Apple can back their shareholders off the ledge, but will they?

“Simple question to the Apple (AAPL) bulls whose answer has enormous implications: when do you plan to sell?” Ashraf Eassa writes for Seeking Alpha. “I don’t know about you, but when I buy a stock, I typically have a ‘target price’ in mind at which I would decide to either sell calls or outright sell the stock. Why is this? There’s nothing more irritating than seeing a major unrealized profit evaporate into thin air… well, except a giant unrealized loss! In this article, I implore investors in Apple – even at these levels – to answer the simple question: at what level would you sell?”

“How much upside do you see versus downside? Clearly, $705 was a top that was rejected pretty violently, and even the $600’s couldn’t hold for that long. What do you think it will take for the broader market sentiment to all-of-a-sudden shift in order to bring the price per share up?” Eassa writes. “The ‘saving grace’ here is the cash. While many factor it into their valuations as Apple looks even cheaper from an EV/EBITDA standpoint, I believe that Apple can truly ‘save’ its shareholders by getting super aggressive with its buyback. Enough of this $10B authorized nonsense – Apple, you have $137B on your books collecting a mere 2% or so!”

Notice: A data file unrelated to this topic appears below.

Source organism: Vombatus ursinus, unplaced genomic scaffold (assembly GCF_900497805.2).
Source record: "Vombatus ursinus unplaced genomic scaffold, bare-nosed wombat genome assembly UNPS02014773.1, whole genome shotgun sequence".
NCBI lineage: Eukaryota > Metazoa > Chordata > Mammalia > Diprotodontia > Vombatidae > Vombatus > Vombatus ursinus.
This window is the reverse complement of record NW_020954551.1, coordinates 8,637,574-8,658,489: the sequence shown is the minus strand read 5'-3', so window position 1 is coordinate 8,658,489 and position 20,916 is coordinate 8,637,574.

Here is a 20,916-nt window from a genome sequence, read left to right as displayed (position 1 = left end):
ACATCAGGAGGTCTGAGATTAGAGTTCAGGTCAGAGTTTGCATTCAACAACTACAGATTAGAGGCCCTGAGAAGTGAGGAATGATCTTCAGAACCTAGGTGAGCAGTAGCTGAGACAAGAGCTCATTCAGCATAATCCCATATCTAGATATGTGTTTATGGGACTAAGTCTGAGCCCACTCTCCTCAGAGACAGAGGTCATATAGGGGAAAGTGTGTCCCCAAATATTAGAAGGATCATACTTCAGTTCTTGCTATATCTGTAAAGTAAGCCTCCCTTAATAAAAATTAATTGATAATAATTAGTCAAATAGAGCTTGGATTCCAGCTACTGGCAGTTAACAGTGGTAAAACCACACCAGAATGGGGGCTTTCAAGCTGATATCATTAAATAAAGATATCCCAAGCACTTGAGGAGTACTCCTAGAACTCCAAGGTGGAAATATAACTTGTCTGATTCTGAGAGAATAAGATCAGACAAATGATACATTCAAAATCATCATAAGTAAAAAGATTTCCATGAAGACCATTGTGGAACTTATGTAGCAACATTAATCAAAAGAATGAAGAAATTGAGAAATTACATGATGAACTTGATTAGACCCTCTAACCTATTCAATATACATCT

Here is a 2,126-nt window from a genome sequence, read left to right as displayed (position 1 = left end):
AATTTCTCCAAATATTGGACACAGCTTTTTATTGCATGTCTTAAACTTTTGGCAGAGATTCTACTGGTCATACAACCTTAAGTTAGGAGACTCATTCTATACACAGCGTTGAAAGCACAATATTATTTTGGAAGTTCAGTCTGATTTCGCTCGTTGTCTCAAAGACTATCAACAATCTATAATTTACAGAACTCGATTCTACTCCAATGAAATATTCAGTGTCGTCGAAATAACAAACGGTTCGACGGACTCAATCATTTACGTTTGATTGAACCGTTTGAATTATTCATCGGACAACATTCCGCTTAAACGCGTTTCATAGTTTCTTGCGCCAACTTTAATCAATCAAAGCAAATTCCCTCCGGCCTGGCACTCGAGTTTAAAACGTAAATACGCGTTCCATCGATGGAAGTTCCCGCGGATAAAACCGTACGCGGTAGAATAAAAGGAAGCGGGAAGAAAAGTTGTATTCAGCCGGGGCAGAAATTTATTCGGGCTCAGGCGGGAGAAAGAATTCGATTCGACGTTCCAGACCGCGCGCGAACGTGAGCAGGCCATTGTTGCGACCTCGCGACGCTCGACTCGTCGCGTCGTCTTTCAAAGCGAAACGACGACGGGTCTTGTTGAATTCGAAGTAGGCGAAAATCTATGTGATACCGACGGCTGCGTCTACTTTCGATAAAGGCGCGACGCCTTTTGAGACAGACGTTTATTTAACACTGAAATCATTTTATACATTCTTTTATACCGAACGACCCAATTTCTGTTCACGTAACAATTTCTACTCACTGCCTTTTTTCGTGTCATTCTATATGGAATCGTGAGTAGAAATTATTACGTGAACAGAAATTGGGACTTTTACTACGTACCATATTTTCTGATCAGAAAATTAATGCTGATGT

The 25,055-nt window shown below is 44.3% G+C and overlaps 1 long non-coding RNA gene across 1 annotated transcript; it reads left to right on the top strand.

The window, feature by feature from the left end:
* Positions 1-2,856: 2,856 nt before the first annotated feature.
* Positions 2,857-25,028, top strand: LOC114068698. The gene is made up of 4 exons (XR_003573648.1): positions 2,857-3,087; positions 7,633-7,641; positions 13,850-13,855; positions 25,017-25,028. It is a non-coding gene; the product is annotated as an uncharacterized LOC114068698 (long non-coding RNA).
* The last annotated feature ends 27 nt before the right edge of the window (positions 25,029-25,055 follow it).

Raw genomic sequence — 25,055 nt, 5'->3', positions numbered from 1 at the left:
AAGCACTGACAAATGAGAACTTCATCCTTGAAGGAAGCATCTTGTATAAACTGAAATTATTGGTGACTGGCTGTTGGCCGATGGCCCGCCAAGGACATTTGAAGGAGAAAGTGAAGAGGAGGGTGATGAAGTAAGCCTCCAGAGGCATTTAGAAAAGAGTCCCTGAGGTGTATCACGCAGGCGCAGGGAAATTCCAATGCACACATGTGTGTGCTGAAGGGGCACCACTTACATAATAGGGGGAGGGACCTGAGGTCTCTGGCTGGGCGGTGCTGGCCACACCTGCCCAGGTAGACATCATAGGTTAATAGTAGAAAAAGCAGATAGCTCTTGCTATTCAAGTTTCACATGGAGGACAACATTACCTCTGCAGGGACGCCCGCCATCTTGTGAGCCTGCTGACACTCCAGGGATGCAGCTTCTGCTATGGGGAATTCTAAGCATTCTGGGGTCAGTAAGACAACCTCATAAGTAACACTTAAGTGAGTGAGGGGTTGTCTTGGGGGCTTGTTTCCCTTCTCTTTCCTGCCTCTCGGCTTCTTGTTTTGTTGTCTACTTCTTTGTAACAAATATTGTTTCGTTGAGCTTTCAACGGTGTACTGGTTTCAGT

Eassa writes, “If Apple were to engage in an aggressive buyback, it could help shareholders in more ways than juicing up the EPS line (although this really would help). See, when a company buys back stock, it does so on the open market. Now, you’ve got these hedge funds that are maybe playing with a $1B AUM… or if you’re David Einhorn, $5B. But Apple has $137B. That means it could literally go and buy back 34% of its shares at the most recent closing price! So, what’s stopping Apple from hiring, say, UBS and telling them to switch on the buyback program whenever the stock chart starts to get bearish? Not only would this help to get the traders pushing this stock in the right direction for shareholders, but it would also have the added effect of juicing EPS.”